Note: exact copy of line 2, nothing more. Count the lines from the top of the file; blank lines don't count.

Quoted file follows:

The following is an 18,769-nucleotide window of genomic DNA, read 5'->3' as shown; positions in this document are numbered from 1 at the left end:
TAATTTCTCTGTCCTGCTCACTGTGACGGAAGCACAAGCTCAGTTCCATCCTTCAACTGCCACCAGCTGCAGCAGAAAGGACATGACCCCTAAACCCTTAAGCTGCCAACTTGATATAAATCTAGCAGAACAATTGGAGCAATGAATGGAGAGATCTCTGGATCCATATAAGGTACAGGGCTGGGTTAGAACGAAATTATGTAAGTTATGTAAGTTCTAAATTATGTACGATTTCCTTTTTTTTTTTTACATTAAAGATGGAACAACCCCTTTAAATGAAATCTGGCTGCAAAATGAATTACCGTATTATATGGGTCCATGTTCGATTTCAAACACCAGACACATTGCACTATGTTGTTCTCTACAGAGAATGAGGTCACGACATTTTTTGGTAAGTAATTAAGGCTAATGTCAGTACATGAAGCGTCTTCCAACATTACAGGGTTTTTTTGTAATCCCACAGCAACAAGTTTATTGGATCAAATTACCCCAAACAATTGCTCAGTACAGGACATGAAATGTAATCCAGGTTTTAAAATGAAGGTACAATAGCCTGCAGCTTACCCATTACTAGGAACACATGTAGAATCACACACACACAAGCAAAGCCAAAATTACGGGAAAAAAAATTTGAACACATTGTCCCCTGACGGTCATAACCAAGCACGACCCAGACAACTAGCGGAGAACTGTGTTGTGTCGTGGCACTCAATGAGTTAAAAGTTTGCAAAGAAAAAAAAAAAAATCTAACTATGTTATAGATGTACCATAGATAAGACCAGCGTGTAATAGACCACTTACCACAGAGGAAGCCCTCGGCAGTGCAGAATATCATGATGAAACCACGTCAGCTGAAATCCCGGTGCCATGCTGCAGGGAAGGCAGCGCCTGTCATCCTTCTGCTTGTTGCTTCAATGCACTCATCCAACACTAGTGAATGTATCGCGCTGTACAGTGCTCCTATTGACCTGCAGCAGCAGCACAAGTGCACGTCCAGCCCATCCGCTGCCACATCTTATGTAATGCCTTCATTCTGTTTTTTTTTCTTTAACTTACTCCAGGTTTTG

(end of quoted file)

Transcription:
TAATTTCTCTGTCCTGCTCACTGTGACGGAAGCACAAGCTCAGTTCCATCCTTCAACTGCCACCAGCTGCAGCAGAAAGGACATGACCCCTAAACCCTTAAGCTGCCAACTTGATATAAATCTAGCAGAACAATTGGAGCAATGAATGGAGAGATCTCTGGATCCATATAAGGTACAGGGCTGGGTTAGAACGAAATTATGTAAGTTATGTAAGTTCTAAATTATGTACGATTTCCTTTTTTTTTTTTACATTAAAGATGGAACAACCCCTTTAAATGAAATCTGGCTGCAAAATGAATTACCGTATTATATGGGTCCATGTTCGATTTCAAACACCAGACACATTGCACTATGTTGTTCTCTACAGAGAATGAGGTCACGACATTTTTTGGTAAGTAATTAAGGCTAATGTCAGTACATGAAGCGTCTTCCAACATTACAGGGTTTTTTTGTAATCCCACAGCAACAAGTTTATTGGATCAAATTACCCCAAACAATTGCTCAGTACAGGACATGAAATGTAATCCAGGTTTTAAAATGAAGGTACAATAGCCTGCAGCTTACCCATTACTAGGAACACATGTAGAATCACACACACACAAGCAAAGCCAAAATTACGGGAAAAAAAATTTGAACACATTGTCCCCTGACGGTCATAACCAAGCACGACCCAGACAACTAGCGGAGAACTGTGTTGTGTCGTGGCACTCAATGAGTTAAAAGTTTGCAAAGAAAAAAAAAAAAATCTAACTATGTTATAGATGTACCATAGATAAGACCAGCGTGTAATAGACCACTTACCACAGAGGAAGCCCTCGGCAGTGCAGAATATCATGATGAAACCACGTCAGCTGAAATCCCGGTGCCATGCTGCAGGGAAGGCAGCGCCTGTCATCCTTCTGCTTGTTGCTTCAATGCACTCATCCAACACTAGTGAATGTATCGCGCTGTACAGTGCTCCTATTGACCTGCAGCAGCAGCACAAGTGCACGTCCAGCCCATCCGCTGCCACATCTTATGTAATGCCTTCATTCTGTTTTTTTTTCTTTAACTTACTCCAGGTTTTG